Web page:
The unusually brutal killing—she was evidently bound, skewered, and set afire—of Pak Ok-suk, a budding lady of the evening in Seoul, poses such a p.r. problem for the American Army personnel she was so intimate with that Sgts. Read full book review >
CLOSE TO THE BONE by David Wiltse
Released: Oct. 22, 1992

"The battle of psychos doesn't look nearly as original in an antiterrorist setting as it did in Prayer for the Dead—but Wiltse evokes the creepy intensity of the hunter and his prey as well as anybody who's worked that genre in years."
A prequel showing how, before FBI Special Agent John Becker tangled with the psychopathic killer of Prayer for the Dead (1991), he was pitted against a psychopathic political assassin on the loose in New York. Read full book review >
MURDER AT MOOT POINT by Marlys Millhiser
Released: Oct. 20, 1992

"Entertainingly oddball—a refreshing spin on Millhiser's increasingly trying tales (The Mirror, The Threshold, etc.) of psychic adventure."
Driving up to foggy Moot Point, Oregon, to deliver a contract to reclusive New Age author Jack Monroe, literary agent Charlie Greene finds her stay prolonged by the discovery of old Georgette Glick and her Schwinn under the wheels of Charlie's Toyota. Read full book review >
ARMS OF NEMESIS by Steven Saylor
Released: Oct. 19, 1992

"Wily Cicero's absence leaves Gordianus without much of a plot, but Saylor convincingly transposes the English country-house conventions to ancient Rome, and his scene-setting—especially at the Sibyl's shrine at Cumae—is effectively atmospheric."
Gordianus the Finder, Cicero's hired investigator who first appeared in Roman Blood (1991), gets his own case when Marcus Crassus, the richest man in the world, summons him to his opulent villa to look into the murder of Crassus' cousin and overseer Lucius Licinius. Read full book review >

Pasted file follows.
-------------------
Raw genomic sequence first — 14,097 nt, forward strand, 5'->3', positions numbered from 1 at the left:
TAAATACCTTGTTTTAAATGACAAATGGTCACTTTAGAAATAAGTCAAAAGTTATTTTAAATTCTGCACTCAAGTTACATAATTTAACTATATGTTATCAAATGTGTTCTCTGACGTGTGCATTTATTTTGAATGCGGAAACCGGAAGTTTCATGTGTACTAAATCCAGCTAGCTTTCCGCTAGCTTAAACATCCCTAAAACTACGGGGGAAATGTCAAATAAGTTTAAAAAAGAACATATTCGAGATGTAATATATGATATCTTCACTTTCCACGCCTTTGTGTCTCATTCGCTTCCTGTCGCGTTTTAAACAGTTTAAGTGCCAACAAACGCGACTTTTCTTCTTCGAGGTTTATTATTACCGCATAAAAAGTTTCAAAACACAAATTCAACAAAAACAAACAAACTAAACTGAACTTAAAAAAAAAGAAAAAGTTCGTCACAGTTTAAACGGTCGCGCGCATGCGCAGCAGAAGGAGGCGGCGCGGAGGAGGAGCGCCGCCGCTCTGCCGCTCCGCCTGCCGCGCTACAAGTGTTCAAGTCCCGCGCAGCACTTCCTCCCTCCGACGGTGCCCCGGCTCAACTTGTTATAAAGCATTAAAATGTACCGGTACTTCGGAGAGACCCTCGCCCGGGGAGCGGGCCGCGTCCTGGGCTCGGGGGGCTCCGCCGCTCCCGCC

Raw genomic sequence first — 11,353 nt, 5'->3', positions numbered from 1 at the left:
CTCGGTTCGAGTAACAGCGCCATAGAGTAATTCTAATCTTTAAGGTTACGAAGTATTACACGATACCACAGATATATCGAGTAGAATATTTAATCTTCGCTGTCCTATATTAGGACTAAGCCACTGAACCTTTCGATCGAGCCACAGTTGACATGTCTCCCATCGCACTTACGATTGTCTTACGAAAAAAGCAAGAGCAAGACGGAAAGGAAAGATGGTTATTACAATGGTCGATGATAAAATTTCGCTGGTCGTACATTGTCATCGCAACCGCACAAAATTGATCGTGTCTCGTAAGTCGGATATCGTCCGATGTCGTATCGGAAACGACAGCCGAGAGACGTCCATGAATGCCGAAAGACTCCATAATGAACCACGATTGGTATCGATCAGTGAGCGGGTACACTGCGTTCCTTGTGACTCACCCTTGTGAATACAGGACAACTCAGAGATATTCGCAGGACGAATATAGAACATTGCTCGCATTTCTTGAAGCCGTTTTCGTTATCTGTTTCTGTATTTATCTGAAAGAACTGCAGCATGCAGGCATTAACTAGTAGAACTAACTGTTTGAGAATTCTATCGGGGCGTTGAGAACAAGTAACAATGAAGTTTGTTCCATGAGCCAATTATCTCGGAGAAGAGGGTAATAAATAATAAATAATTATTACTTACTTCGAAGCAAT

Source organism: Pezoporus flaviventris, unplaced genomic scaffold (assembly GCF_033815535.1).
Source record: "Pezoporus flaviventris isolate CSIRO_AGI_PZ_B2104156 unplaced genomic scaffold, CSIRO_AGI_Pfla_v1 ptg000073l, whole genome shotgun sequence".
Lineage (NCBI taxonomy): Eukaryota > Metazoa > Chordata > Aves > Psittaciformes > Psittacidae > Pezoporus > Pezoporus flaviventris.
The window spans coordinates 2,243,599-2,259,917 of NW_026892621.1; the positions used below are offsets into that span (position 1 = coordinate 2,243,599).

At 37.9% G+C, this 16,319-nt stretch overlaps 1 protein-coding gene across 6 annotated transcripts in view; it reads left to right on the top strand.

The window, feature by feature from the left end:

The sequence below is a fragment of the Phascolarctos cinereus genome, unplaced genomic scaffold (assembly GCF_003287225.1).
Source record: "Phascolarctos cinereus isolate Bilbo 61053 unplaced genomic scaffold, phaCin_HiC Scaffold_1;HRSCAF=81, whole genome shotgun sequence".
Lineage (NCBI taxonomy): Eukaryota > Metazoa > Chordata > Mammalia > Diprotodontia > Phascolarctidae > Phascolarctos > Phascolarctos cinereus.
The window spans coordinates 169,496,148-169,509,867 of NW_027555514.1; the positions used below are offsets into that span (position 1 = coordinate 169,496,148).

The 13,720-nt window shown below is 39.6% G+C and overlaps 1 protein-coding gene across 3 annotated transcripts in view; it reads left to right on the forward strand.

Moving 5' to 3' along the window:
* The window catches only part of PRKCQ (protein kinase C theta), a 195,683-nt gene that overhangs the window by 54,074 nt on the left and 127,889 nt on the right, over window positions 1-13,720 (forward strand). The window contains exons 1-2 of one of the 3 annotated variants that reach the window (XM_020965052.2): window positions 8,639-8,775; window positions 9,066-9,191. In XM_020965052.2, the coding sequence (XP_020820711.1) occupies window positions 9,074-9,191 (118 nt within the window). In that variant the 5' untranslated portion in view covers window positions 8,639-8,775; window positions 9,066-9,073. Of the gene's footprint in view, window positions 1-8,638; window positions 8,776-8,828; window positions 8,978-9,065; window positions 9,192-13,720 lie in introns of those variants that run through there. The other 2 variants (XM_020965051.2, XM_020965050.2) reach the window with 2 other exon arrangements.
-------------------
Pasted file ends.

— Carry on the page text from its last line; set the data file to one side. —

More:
Released: Oct. 18, 1992

"76, etc.) is good- humored, fast and funny entertainment."
The author is in a playful mood as she surveys the supermarket scene, specifically at Seattle's Galaxy Foods, where sweet, able assistant-manager Ted Constantino runs a tight shift despite interference and constant bickering from the Krogstads. Read full book review >
Kirkus Interview
Jason Gay
November 17, 2015

In the 1990s, copies of Richard Carlson’s Don't Sweat the Small Stuff (and its many sequels) were seemingly everywhere, giving readers either the confidence to prioritize their stresses or despondence over the slender volume’s not addressing their particular set of problems. While not the first book of its kind, it kicked open the door for an industry of self-help, worry-reduction advice guides. In his first book, Little Victories, Wall Street Journal sports columnist Gay takes less of a guru approach, though he has drawn an audience of readers appreciative of reportage that balances insights with a droll, self-deprecating outlook. He occasionally focuses his columns on “the Rules” (of Thanksgiving family touch football, the gym, the office holiday party, etc.), which started as a genial poke in the eye at the proliferation of self-help books and, over time, came to explore actual advice “both practical and ridiculous” and “neither perfect nor universal.” The author admirably combines those elements in every piece in the book. View video >